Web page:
On average, the program in Vermont makes about $10,000 worth of improvements per home, adds about 1,500 square feet of insulation and reduces drafts by 40%. 


  • U.S citizen or a qualified alien
  • Resident of state of Vermont
  • Household income meets the income limits.
  • An active Fuel Assistance household
  • Someone in your household gets Supplemental Security Income
  • An adult in your household received either Reach Up, Reach First, or Post-Secondary Education in the past 12 months

How to get help:

Applications are not available online, so you have to visit your county’s Weatherization provider.

More electric bill help: 

Free money to help pay bills

Medical insurance and dental help for single moms in Vermont

The following medical and dental services are available to qualifying individuals and families:        

Children’s Integrated Service 

Children’s Integrated Service (CIS) provides early intervention, family support, and prevention services that help ensure the healthy development and well-being of children, from before birth up to age 5.

Support services include: 

  • Health and well-being throughout pregnancy and postpartum
  • Growth progress — including speech, language, movement, vision, and hearing — from birth to age 3
  • Positive social and emotional development for children up to age 5 
  • Help finding quality child care


Parents with children under the age of 5 can contact your local CIS Coordinator to see if your family is eligible. 

How to get help: 

Contact your local CIS Coordinator

Vermont Health Connect 

Vermont Health Connect, the state’s health insurance marketplace, offers medical, prescription and dental coverage. Dental benefits are included for both adults and children with Medicaid or Dr. Dynasaur coverage. Learn more about the Vermont Health Connect plans below, or use this plan comparison tool.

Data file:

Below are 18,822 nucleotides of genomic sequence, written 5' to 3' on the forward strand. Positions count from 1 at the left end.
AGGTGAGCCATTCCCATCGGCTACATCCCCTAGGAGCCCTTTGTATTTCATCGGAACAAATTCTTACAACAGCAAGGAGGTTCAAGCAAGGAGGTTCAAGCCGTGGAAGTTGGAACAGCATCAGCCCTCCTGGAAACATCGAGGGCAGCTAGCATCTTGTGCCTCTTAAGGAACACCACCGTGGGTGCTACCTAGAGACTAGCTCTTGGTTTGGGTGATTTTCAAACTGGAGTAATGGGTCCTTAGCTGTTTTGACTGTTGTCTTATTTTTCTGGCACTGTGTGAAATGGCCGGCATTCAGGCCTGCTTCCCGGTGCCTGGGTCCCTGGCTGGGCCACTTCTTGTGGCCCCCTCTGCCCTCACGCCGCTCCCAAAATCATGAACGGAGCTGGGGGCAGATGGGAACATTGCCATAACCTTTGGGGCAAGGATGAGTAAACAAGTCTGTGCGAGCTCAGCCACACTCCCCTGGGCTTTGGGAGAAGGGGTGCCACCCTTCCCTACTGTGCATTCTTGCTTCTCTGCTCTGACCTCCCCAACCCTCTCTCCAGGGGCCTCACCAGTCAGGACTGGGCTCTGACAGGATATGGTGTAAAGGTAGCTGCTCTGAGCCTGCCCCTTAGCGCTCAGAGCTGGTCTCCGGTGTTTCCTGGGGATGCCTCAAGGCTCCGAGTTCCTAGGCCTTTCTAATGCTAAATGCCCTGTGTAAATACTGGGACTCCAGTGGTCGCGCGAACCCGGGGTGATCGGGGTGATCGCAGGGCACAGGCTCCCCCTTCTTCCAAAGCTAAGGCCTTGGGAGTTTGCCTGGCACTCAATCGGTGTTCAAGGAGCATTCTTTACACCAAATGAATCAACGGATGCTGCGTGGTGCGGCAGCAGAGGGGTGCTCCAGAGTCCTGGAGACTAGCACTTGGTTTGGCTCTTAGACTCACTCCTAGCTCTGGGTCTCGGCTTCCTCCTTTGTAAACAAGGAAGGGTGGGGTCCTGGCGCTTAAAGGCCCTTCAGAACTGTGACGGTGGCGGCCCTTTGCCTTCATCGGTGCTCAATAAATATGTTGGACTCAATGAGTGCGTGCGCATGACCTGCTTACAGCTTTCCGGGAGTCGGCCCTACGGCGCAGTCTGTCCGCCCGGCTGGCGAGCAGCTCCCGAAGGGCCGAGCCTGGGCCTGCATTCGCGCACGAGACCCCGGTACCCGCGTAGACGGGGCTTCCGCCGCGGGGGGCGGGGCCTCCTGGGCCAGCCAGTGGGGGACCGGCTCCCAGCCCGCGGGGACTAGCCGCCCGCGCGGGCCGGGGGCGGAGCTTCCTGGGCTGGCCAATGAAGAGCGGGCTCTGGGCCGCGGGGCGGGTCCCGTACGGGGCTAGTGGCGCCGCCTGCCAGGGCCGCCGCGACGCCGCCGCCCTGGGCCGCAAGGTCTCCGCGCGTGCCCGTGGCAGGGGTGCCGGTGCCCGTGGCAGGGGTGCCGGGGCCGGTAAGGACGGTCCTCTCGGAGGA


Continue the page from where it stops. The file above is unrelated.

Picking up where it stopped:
Vermont Medicaid 

Medicaid provides medical coverage for low-income individuals and families. In Vermont, the program’s benefits include:

  • Managed Medical Assistance (MMA) – Covers medical services like doctor visits, hospital care, prescription drugs, mental health care, and transportation for medical needs
  • Long-term Care (LTC) – Covers care in a nursing facility, assisted living, or at home (must be at least 18 years old and require nursing home-level care or hospital-level care if you have cystic fibrosis)
  • Dental – Covers all dental services for children and adults

Here is a list of covered services and copays. 


  • Resident of Vermont
  • U.S. national citizen, permanent resident, or legal alien
  • Household income below 133% of FPL

Plus, you must meet at least one of the following requirements:

  • Pregnant, or
  • Caretaker for a child 18 or younger
  • Member of the household has a disability, including blindness
  • 65 or older

How to get help: 

Dr. Dynasaur 

Dr. Dynasaur — Vermont’s version of the Children's Health Insurance Program (CHIP) — is for children who don’t qualify for Medicaid based on household income. Dr. Dynasaur provides low-cost or free health coverage for children, teenagers under age 19, and pregnant women.